In the provision of Article 15 (1) (b) GDPR ("Categories of personal data"), the European legislator adopted the previous wording on the right to information ("Categories of data") in Article 12 (a) of RL 95 / 46 / EC.
If the respondent only names abstract categories and not what the specific entries were, the complainant cannot check whether the personal data relating to her are correct.
In addition, the Respondent has not submitted any substantiated submissions that give rise to reasons that prevent full information regarding the specific entries of these data categories. In the opinion of the data protection authority, information on the specific entries cannot be objected to, especially since it is not clear why the provision of "basic data" could weaken one's own process situation.
The respondent is therefore required to provide sufficiently clear information with regard to the data categories and to inform the complainant of the actual entries (such as names, tax-relevant information).
5. Information about recipients or categories of recipients (Art. 15 Para. 1 lit. c GDPR)
According to Art. 15 Para. 1 lit. c GDPR, there is a right to information about the recipients or categories of recipients to whom the personal data have been disclosed or are still being disclosed, in particular for recipients in third countries or international organizations.
The ECJ has already stated that the right to information about the recipients or categories of recipients serves as an instrument to carry out the necessary verifications and in particular to be able to check whether the recipients are authorized to process (see the judgment of the ECJ of 7 May 2009, margin no.49).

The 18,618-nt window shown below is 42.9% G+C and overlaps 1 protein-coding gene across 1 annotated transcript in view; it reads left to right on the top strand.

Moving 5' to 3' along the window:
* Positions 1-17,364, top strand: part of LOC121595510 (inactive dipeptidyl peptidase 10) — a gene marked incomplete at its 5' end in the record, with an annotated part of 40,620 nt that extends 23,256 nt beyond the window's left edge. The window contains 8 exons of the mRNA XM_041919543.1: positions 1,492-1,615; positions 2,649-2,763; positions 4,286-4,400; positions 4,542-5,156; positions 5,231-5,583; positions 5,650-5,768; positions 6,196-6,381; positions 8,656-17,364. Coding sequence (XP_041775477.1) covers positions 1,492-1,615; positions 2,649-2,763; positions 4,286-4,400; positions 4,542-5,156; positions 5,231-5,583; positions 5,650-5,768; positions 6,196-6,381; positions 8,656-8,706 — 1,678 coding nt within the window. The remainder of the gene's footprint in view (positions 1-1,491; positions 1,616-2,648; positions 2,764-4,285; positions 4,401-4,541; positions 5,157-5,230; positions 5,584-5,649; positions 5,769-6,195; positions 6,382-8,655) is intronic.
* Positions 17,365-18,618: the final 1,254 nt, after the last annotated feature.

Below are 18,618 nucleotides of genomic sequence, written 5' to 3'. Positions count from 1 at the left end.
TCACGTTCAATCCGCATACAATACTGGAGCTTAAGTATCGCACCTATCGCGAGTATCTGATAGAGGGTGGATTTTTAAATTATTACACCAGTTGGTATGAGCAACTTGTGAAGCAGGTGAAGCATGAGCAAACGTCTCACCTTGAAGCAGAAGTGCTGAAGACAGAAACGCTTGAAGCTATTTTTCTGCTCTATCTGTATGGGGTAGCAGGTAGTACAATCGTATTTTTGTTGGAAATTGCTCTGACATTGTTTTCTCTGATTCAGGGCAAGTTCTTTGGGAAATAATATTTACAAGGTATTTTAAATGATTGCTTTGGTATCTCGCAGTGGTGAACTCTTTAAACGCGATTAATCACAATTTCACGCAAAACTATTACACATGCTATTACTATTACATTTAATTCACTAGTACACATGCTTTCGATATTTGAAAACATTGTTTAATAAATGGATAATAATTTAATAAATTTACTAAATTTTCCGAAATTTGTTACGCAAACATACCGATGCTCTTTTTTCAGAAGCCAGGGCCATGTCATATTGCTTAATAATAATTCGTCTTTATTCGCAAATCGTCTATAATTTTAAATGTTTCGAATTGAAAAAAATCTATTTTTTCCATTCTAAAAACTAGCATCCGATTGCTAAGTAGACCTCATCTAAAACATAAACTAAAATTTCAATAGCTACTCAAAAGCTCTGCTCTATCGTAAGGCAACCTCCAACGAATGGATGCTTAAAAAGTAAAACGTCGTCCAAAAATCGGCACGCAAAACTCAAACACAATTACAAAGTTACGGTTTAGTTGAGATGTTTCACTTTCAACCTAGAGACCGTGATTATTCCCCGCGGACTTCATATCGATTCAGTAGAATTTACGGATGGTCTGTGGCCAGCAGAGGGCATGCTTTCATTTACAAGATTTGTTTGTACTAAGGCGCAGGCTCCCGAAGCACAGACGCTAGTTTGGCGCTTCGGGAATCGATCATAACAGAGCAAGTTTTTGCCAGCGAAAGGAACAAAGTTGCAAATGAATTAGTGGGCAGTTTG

In its response, the Respondent names an external expert and IT service provider as the recipient of the transmission. The respondent also names courts, authorities, tax advisors, auditors, lawyers and notaries as possible recipients.
The information can either be given about the recipients or only categories of recipients to whom the person responsible has disclosed or will disclose the data (cf. Haidinger in Knyrim, DatKomm Art. 15 GDPR margin no. 39, as of October 1, 2018, rdb.at) . Whether information is given to specific recipients or just categories of recipients must be assessed in an individual case, taking into account the rights of third parties and the proportionality of the effort (cf. the case law of the Constitutional Court, which is also applicable to the new legal situation, VfSlg. 18.230 / 2007, as well as that of the Administrative Court, VwSlg. 17.680 A / 2009).
In the present case, information was only given to categories of recipients. Against the background of the pending proceedings, where any recipients may be significant, the data protection authority does not believe that this raises any concerns.